01-31-2012, 03:45 AM
The only piece of equipment we used in there was a Bobcat MT52 mini track loader. Only about 1200-1600 pounds. As mentioned before, my brilliant operator did repeatedly run the machine on the bedding areas during his trips in and out of the area, compacting the bedding soil something fierce! Getting a digging spade into the topsoil in the planting bed is a real chore, now!
Since the wettest areas are where the turf meets the bedding, I think this must be contributing to the lack of surface drainage. That's why I proposed removing the plants and tilling the bedding soil to loosen things up top, as well.
I thought that (loosening up bedding soil), along with running the french drain system under the turf through the wet turf areas, close to the bedding, would be the answer. Then, terminating the french drain in the large sump on the other side of the walkway.
As far as overwatering goes, the longest the timers were set for was 5 minutes, and the system was blown out and winterized in late October 2011. Although, the Vancouver area of Canada, where we live, is a very wet, mild climate in the winter months.
01-31-2012, 11:22 AM
My thoughts are .... deal with compaction before you start planting. :)
01-31-2012, 12:59 PM
That's what I get for taking my eye off the ball and letting my "foreman" have a little too much room to think. If I've learned anything in the past 23 years of landscaping it's to hire good people, but never take your eye off their work completely. After all, if the inmates are allowed to run the asylum, only bad things can happen.
Basically, it's my fault for allowing it to happen. I'll install this drain system, finish the job, accordingly, learn from my mistake, and move on.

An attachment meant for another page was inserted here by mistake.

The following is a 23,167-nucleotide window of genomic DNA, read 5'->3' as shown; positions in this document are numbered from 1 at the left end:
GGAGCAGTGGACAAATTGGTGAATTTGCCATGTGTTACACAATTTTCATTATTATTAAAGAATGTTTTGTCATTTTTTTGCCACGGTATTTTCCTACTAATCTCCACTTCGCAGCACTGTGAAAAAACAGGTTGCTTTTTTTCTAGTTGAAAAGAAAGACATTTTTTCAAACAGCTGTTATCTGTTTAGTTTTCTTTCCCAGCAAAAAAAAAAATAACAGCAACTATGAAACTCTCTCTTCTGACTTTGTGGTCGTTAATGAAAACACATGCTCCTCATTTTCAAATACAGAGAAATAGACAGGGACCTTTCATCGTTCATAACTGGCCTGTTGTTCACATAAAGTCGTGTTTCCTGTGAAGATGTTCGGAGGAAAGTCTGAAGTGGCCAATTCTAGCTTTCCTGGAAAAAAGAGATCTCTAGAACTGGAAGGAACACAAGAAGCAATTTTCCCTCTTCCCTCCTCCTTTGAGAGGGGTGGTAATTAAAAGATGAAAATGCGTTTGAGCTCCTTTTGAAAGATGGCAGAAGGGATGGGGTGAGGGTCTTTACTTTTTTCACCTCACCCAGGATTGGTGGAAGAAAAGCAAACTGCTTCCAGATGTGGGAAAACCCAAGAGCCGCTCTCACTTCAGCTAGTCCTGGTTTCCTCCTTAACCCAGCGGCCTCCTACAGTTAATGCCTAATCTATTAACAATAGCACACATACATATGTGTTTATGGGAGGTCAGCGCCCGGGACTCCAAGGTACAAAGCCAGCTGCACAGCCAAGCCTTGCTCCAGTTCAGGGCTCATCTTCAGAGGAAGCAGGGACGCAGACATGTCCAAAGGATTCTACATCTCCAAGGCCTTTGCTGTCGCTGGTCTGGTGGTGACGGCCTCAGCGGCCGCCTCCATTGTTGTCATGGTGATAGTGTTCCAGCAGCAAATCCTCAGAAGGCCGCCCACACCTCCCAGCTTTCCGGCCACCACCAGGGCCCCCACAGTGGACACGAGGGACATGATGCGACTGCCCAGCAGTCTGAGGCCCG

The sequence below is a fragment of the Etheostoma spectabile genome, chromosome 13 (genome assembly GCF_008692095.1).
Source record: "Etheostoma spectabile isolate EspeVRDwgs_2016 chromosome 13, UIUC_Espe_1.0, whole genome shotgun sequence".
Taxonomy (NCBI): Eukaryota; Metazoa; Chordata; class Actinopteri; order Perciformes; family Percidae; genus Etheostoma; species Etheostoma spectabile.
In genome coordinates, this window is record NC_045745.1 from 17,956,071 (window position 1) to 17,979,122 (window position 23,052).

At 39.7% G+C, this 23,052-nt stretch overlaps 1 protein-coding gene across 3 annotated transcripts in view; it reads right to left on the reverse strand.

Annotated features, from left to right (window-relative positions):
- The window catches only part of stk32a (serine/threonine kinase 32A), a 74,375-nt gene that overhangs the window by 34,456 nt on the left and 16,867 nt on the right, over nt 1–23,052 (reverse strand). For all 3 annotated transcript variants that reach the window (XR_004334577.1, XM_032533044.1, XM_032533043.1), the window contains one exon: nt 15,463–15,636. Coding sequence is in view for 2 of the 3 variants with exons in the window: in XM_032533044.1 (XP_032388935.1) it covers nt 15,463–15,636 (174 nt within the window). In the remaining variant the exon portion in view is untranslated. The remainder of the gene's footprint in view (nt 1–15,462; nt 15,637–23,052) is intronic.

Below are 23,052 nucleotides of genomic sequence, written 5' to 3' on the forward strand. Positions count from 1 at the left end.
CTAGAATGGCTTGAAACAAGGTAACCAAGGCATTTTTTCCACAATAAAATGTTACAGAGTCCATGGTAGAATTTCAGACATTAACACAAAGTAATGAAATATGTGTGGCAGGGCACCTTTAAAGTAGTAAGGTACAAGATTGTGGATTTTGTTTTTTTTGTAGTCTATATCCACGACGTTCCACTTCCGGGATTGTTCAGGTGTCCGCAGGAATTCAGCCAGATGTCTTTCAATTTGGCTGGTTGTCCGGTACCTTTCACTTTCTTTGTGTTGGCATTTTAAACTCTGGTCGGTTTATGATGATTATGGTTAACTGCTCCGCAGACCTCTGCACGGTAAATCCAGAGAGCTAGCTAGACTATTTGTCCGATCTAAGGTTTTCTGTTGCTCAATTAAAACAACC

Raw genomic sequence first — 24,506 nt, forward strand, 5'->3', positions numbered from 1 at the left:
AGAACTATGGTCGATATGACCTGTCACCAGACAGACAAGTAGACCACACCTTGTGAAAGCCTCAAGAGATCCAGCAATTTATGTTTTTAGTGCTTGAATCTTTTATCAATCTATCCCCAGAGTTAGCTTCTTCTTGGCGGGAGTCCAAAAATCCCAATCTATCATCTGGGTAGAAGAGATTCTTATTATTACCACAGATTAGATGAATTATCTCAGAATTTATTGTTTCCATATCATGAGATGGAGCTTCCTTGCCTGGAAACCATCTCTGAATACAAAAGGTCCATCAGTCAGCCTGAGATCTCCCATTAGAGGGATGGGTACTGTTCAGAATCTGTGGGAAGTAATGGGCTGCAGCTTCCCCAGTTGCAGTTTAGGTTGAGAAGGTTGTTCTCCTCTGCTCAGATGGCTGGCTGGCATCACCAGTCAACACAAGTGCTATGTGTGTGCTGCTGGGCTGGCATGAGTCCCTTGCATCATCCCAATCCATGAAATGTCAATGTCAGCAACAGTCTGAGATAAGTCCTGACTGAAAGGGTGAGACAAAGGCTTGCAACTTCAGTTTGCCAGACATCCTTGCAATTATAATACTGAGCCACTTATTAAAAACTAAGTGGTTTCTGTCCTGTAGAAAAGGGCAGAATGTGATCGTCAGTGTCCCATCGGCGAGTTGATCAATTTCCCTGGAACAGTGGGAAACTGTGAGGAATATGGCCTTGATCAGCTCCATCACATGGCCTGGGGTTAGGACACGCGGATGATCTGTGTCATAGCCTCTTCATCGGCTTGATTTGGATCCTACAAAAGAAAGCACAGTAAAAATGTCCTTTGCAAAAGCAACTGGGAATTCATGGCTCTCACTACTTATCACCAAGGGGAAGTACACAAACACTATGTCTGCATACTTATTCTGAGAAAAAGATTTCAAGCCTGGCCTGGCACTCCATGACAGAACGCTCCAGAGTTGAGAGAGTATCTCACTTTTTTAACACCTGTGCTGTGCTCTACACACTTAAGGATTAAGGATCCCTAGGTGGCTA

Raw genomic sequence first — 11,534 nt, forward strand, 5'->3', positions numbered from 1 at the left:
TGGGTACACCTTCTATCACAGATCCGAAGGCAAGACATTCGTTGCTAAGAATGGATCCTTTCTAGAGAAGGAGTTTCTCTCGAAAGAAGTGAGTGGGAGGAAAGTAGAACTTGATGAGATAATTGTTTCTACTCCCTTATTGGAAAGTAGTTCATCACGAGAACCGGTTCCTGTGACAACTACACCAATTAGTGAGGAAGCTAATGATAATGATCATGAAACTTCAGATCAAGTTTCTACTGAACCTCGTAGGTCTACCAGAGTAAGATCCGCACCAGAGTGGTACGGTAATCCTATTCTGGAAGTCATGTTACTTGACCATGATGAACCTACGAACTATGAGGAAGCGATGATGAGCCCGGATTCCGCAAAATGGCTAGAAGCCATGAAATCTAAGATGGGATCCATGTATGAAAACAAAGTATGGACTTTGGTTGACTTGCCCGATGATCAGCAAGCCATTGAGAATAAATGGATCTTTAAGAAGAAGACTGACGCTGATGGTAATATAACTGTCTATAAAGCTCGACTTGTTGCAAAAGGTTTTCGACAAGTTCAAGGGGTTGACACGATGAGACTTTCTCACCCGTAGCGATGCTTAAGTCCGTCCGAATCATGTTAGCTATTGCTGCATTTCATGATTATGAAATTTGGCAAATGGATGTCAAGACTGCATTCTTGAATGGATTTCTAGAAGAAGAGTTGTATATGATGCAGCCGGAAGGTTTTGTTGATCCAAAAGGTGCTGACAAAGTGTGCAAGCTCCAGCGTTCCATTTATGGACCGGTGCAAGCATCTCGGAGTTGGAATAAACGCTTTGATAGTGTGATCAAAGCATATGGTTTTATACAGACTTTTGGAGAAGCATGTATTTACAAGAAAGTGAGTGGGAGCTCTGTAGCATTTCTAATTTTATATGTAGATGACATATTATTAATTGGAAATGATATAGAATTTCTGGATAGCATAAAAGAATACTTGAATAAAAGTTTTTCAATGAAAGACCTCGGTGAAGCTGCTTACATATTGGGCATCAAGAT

Thankfully there are good customers who have faith in my abilities. And, thankfully there are thee forums to bounce ideas off other, like-minded people.
01-31-2012, 01:30 PM
The importance of proper soil preparation cannot be understated.
01-31-2012, 02:00 PM
Definitely. It's like building a house on a bad foundation. And the funny thing is, I know that! I knew things went south when I came back to the site to do some additional planting, the next day, and the soil was so compacted that I had to jump on my shovel to make a shrub hole.
Needless to say, said foreman is no longer with us!
01-31-2012, 02:04 PM
I knew things went south when I came back to the site to do some additional planting, the next day, and the soil was so compacted that I had to jump on my shovel to make a shrub hole.
That warning flag should have knocked you over.
01-31-2012, 02:13 PM
I'm sure digging the trench for the drain system should help in the "knock me over" department. Then, till the beds and top them with some fresh, finished compost and we should be back on track.
At least that's what I'm telling myself!
01-31-2012, 02:29 PM
I recommend you pull some soil cores to establish how deep the compaction goes and/or use a penetrometer to map the sites soils.
01-31-2012, 03:42 PM
The wet area(s) of this property are in a very specific area. I've established that the wet area(s), where there is actually standing water in the turf, and the wet bedding that borders said turf area(s) are also areas where the plant material is struggling and not responding to nutrient. The other areas where there is drainage are functioning normally.
I thought listening to what the landscape is telling me would be the way to go.
01-31-2012, 03:45 PM
I have a manual soil probe that pulls small, 1-2 inch cores from the ground. Is that what your suggesting?
vBulletin® v3.8.6, Copyright ©2000-2016, Jelsoft Enterprises Ltd.